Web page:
It’s not that the bacteria in the pills are themselves harmful; it’s that they’re ending up in a place they shouldn’t, the small intestine. That’s especially true for people who have slow motility. What can cause slow movement in the bowels? Lack of The Three Fs: fluid, fitness, and fiber. Drugs will also slow motility: pain killers, especially opioids, antidepressants, and simple things like iron or calcium supplements. Having diabetes slows motility. And proton pump inhibitors like Nexium and Prilosec reduce stomach acid which would normally destroy excess bacteria.

Monsanto’s Weedkiller Roundup Found In A Variety Of Foods, Including Organic

If we concentrate efforts on promoting a parallel system of agriculture, organic, then activism is taken away from fixing the 99% of agriculture that most people depend upon. Eventually, chemicals used on the 99% of crops will migrate to organic crops (to which these articles attest), let alone being found at unsafe levels in conventional crops, and the foods made from them:

Weedkiller Found In Granola And Crackers, Internal FDA Emails Show, The Guardian, 30 April 2018
The FDA has been testing food samples for traces of glyphosate for two years, but the agency has not yet released any official results

US government scientists have detected a weedkiller linked to cancer in an array of commonly consumed foods, emails obtained through a freedom of information request show.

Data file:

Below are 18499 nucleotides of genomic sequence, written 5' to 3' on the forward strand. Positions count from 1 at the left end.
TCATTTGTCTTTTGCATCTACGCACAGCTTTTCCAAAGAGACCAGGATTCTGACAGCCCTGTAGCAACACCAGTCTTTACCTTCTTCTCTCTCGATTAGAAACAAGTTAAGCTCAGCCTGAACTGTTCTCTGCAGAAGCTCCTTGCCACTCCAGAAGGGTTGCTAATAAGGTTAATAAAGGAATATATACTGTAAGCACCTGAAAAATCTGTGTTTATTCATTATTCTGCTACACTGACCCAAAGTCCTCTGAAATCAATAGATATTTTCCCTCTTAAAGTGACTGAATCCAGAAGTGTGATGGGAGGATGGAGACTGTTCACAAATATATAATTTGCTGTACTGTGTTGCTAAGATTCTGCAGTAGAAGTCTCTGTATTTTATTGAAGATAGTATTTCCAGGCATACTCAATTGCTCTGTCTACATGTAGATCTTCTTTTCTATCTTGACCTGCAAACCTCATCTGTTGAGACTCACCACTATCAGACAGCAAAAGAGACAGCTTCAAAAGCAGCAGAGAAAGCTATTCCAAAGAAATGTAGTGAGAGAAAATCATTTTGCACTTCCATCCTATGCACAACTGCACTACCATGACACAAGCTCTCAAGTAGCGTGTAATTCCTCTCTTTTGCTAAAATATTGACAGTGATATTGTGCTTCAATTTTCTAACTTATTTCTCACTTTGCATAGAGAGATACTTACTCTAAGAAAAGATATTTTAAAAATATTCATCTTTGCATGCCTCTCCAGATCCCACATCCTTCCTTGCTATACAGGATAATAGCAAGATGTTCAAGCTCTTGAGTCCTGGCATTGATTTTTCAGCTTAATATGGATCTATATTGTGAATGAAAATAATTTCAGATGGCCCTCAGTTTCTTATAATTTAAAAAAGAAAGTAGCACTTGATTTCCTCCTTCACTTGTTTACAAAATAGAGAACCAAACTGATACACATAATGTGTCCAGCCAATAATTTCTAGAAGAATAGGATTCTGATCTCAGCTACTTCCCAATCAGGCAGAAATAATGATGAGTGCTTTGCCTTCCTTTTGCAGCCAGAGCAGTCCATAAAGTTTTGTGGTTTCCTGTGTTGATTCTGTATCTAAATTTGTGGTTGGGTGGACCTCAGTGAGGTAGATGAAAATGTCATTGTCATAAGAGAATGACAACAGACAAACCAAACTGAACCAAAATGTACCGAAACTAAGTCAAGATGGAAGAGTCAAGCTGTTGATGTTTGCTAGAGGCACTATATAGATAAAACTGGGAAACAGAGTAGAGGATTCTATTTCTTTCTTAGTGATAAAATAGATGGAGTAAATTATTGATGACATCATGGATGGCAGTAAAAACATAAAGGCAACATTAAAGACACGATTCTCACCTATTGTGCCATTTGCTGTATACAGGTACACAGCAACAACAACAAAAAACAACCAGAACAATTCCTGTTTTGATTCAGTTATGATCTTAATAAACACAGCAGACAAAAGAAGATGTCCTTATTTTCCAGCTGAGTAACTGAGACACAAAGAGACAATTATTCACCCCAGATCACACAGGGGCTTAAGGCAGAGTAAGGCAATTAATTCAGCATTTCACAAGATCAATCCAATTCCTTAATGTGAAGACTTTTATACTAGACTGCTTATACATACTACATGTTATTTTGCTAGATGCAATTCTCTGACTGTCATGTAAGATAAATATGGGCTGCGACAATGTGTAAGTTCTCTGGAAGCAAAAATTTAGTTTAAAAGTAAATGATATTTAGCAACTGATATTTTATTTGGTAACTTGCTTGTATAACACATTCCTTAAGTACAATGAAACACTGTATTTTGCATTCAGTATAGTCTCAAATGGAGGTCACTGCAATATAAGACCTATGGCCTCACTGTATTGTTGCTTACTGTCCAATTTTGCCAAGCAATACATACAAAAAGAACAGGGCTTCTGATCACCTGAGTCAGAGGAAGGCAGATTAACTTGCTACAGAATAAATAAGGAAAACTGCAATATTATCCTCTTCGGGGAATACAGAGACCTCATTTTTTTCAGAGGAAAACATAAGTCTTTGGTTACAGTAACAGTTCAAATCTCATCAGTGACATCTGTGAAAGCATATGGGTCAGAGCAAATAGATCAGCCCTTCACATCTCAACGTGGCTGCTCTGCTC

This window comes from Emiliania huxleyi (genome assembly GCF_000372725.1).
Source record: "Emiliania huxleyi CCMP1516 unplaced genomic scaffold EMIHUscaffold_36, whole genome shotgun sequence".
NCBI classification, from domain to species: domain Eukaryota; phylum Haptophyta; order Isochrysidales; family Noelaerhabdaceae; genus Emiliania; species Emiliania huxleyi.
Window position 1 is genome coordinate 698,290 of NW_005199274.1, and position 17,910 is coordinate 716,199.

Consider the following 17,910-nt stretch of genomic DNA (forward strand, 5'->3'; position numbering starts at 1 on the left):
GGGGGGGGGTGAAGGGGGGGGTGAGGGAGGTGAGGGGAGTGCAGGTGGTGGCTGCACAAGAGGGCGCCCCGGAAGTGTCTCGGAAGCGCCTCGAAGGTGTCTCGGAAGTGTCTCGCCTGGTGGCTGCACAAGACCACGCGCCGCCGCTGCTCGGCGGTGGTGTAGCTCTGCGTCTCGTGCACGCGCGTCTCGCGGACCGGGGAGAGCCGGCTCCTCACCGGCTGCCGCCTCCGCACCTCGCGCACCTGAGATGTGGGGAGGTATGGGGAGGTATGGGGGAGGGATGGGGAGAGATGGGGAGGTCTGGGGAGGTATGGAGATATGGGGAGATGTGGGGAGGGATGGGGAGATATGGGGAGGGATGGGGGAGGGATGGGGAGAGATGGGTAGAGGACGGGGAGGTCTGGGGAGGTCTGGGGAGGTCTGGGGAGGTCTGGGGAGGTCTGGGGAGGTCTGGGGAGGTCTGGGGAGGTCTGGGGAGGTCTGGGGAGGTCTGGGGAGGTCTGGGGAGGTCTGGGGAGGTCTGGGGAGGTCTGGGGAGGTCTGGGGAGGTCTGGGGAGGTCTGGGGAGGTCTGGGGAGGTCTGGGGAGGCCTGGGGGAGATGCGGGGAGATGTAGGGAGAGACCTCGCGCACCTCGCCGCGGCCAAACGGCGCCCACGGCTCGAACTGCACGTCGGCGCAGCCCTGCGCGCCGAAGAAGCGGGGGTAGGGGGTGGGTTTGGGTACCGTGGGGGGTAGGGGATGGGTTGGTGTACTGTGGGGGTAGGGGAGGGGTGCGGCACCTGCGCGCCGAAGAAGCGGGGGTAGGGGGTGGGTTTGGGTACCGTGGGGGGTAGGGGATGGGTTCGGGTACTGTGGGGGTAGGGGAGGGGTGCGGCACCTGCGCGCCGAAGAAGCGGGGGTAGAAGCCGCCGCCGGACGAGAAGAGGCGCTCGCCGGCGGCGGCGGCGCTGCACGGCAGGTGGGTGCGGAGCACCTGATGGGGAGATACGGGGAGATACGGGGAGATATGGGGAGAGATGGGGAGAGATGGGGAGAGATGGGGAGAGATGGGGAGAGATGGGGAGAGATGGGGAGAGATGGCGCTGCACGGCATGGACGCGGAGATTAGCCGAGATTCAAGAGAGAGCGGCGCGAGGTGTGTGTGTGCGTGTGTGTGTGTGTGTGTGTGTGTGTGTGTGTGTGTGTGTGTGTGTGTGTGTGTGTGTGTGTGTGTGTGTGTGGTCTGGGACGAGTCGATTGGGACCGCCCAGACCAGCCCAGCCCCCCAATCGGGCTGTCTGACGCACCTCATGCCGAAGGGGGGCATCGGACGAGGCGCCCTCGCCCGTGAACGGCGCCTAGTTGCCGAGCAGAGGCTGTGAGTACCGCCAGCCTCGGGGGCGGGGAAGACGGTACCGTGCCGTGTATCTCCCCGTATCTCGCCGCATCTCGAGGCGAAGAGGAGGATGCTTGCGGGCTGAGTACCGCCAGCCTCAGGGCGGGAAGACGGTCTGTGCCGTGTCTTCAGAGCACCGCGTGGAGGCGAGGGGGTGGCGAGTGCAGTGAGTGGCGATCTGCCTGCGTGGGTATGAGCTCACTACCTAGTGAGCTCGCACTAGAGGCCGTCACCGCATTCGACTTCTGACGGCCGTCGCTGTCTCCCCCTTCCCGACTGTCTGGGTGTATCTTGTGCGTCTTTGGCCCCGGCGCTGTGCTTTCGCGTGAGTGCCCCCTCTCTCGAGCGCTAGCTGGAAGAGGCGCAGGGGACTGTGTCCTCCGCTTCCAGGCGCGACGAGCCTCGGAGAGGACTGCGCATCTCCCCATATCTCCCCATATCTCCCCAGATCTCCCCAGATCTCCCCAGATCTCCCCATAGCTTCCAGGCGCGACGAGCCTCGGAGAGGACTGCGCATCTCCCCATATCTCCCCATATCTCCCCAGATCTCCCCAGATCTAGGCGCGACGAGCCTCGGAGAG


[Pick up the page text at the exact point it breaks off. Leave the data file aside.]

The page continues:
The Food and Drug Administration (FDA) has been testing food samples for residues of glyphosate, the active ingredient in hundreds of widely used herbicide products, for two years, but has not yet released any official results.

But the internal documents obtained by the Guardian show the FDA has had trouble finding any food that does not carry traces of the pesticide.

“I have brought wheat crackers, granola cereal and corn meal from home and there’s a fair amount in all of them,” FDA chemist Richard Thompson wrote to colleagues in an email last year regarding glyphosate.

The weedkiller is sprayed directly over some crops, including corn, soybeans, wheat and oats. Many farmers also use it on fields before the growing season, including spinach growers and almond producers.

FDA chemist Narong Chamkasem found “over-the-tolerance” levels of glyphosate in corn, detected at 6.5 parts per million, an FDA email states. The legal limit is 5.0 ppm. An illegal level would normally be reported to the Environmental Protection Agency (EPA), but an FDA supervisor wrote to an EPA official that the corn was not considered an “official sample”. … In 2016 Chamkasem found glyphosate in numerous samples of honey. Chamkasem also found glyphosate in oatmeal products. The FDA temporarily suspended testing after those findings, and Chamkasem’s lab was “reassigned to other programs”, the FDA documents show.

The US Department of Agriculture was to start its own testing of foods for glyphosate residues in 2017 but dropped the plan.

Weedkiller Found In Wide Range Of Breakfast Foods Aimed At Children, The Guardian, 16 August 2018
Cancer-linked herbicide, sold as Roundup by Monsanto, present in 45 products including granola, snack bars and Cheerios

Tests revealed glyphosate, the active ingredient in the popular weedkiller brand Roundup, present in all but two of the 45 oat-derived products.

Nearly three in four of the products exceeded what the EWG classes safe for children to consume. Products with some of the highest levels of glyphosate include granola, oats and snack bars made by leading industry names Quaker, Kellogg’s and General Mills, which makes Cheerios.

This is on the heels of a windfall loss by Monsanto in court last week: